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    halving memory usage is great! but still needing 500M for a chat client? sorry, but that is still nearly an order of magnitude too much.

    also, when they deployed these changes, the web UI broke in one of my browsers and noticeably slowed down. :/

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      A note on the “magnitude”: Quassel with a load of channels uses 104MB RES here. Sure, 50 would be nicer, but I wouldn’t say I see a real problem here. Or is 100 still in the same magnitude as 50? ;)

      And yes, I also hate that it uses 500. Especially for people who only use 1 slack server/team, there’s literally no advantage :(

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      Additionally, the technology landscape had shifted away from the tools we chose in late 2012 (jQuery, Signals, and direct DOM manipulation) and toward a paradigm of composable interfaces and clean application abstractions.

      I always find statements like this amusing. Composable interfaces and clean application abstractions are what I always heard was what programs were supposed to be. Did people in 2012 not care about writing good programs?

      Are they going to look back in another seven years and say “we shifted away from react, redux, and virtual DOM manipulation toward a paradigm of composable interfaces and clean application abstractions” as the winds shift again? Or will it shift to “we shifted away from X toward performant interfaces and clean application implementations?”

      Just silly.

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        Judging by [other] tech companies’ blog posts, there always seems to be enough time to move to $CURRENT_JS_ZEITGEIST_FRAMEWORK versus actually writing clean code to make your choice of libraries/frameworks irrelevant in the long run.

        To their credit, it looks like Slack did the less sexy thing here while also upgrading to the current hotness.

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          FWIW, React is 5 years old now. Where I work, we’ve been using it for all of that time and don’t have any plans to switch. Sure, maybe we’d use Preact to save some bytes on the wire sometimes, but it’s still fundamentally the same.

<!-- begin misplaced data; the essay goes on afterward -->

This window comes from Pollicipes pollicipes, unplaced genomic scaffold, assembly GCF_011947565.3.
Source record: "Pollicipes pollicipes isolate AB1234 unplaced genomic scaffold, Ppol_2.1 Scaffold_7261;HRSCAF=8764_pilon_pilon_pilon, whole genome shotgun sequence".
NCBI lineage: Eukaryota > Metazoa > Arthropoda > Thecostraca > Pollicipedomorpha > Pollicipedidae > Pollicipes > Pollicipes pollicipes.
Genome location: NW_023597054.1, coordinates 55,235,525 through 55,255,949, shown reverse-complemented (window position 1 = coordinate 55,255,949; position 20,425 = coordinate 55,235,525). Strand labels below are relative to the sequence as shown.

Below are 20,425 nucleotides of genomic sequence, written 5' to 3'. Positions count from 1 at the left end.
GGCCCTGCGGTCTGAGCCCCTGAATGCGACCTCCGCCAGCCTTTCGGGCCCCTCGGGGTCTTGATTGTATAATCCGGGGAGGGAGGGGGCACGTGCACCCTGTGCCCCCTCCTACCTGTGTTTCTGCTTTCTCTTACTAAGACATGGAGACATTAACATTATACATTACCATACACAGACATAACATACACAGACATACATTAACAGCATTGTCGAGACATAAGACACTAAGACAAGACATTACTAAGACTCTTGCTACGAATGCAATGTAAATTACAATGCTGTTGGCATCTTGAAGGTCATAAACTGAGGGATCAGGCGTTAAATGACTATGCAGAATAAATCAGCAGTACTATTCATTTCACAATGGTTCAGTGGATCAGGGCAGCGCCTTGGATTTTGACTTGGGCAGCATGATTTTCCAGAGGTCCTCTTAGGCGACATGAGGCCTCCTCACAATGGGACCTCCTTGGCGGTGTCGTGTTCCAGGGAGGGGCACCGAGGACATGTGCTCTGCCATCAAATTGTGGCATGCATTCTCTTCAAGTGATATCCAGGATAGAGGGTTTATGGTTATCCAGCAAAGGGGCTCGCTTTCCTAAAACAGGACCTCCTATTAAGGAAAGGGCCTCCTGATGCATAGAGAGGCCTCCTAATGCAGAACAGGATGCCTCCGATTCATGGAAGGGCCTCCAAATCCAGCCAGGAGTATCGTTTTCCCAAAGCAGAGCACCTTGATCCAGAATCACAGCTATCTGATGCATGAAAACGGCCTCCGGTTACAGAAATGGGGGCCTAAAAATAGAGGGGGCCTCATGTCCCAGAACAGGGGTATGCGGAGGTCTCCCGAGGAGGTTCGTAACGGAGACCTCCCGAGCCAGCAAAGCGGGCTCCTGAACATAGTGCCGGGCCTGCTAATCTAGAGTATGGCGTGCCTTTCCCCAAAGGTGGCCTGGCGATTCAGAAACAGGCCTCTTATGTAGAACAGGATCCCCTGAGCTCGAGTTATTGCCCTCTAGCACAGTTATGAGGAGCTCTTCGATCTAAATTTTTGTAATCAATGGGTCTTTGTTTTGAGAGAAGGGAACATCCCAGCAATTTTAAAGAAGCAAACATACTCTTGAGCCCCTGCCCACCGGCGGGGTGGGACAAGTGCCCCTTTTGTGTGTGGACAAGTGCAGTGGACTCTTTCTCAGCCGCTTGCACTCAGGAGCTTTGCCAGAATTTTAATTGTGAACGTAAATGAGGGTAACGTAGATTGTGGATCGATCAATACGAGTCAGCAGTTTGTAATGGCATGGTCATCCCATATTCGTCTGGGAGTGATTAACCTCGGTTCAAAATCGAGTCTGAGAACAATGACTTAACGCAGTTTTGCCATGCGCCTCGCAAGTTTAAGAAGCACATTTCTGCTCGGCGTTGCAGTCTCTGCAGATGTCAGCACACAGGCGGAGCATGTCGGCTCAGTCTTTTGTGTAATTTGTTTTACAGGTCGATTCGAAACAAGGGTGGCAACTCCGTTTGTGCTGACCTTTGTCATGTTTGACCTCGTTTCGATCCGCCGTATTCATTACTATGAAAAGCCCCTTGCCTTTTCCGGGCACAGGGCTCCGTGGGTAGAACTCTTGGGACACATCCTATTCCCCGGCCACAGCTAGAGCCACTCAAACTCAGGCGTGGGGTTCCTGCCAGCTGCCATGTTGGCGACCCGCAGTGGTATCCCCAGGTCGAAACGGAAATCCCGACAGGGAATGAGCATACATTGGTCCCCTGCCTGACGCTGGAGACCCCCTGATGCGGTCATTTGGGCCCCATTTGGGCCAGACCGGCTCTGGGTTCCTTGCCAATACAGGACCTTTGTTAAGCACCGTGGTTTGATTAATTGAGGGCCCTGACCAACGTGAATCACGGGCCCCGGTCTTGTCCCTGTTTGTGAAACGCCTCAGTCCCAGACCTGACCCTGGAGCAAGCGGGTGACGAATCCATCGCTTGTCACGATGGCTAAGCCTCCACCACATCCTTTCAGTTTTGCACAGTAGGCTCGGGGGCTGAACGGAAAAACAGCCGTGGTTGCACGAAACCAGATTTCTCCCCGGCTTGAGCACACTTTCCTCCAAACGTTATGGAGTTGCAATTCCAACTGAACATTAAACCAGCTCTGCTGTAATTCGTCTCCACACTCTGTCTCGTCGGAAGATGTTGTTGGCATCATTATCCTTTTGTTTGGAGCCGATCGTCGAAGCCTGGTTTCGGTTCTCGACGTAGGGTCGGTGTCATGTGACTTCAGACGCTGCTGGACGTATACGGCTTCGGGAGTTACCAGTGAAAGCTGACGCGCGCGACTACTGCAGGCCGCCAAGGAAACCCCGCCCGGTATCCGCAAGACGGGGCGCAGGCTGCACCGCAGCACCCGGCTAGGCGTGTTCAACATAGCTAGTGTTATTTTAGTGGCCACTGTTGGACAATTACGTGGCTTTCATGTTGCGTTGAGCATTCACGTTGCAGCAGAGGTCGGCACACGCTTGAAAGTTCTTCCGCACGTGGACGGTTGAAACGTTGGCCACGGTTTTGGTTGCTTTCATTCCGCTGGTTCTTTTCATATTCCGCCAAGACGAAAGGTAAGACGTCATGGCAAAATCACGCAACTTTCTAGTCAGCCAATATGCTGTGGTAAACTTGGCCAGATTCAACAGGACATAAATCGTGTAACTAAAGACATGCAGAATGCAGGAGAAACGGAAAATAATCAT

I’m not saying there will never be a thing that replaces React or that there aren’t people out there using some new hotness. My point is more that React is fundamentally easier to reason about that jQuery DOM manipulation, and until someone offers a real step change, I’d expect a lot of folks to stick with it.

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            Related to this, I’m always surprised when a game company is able to switch rendering libraries (OpenGL -> Vulkan) in a few man-weeks but then I remember they usually abstract over it in their framework/engine.

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            Did people in 2012 not care about writing good programs?

            No they did not and they don’t now.

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              A more accurate way of phrasing it would be “Additionally, as the original team got expanded and replaced, the Slack team had shifted away from the rapid prototyping tools we used in late 2012 and toward a paradigm of composable interfaces and clean application abstractions.” Apparently, they think their company is the whole universe.

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                It was a lot more work and discipline to develop and maintain a nicely organized codebase with their old toolsthan with their new tools, partly because composability and clean abstractions weren’t explicit design goals for those tools. React/redux really was a major improvement over previous front-end arrangements.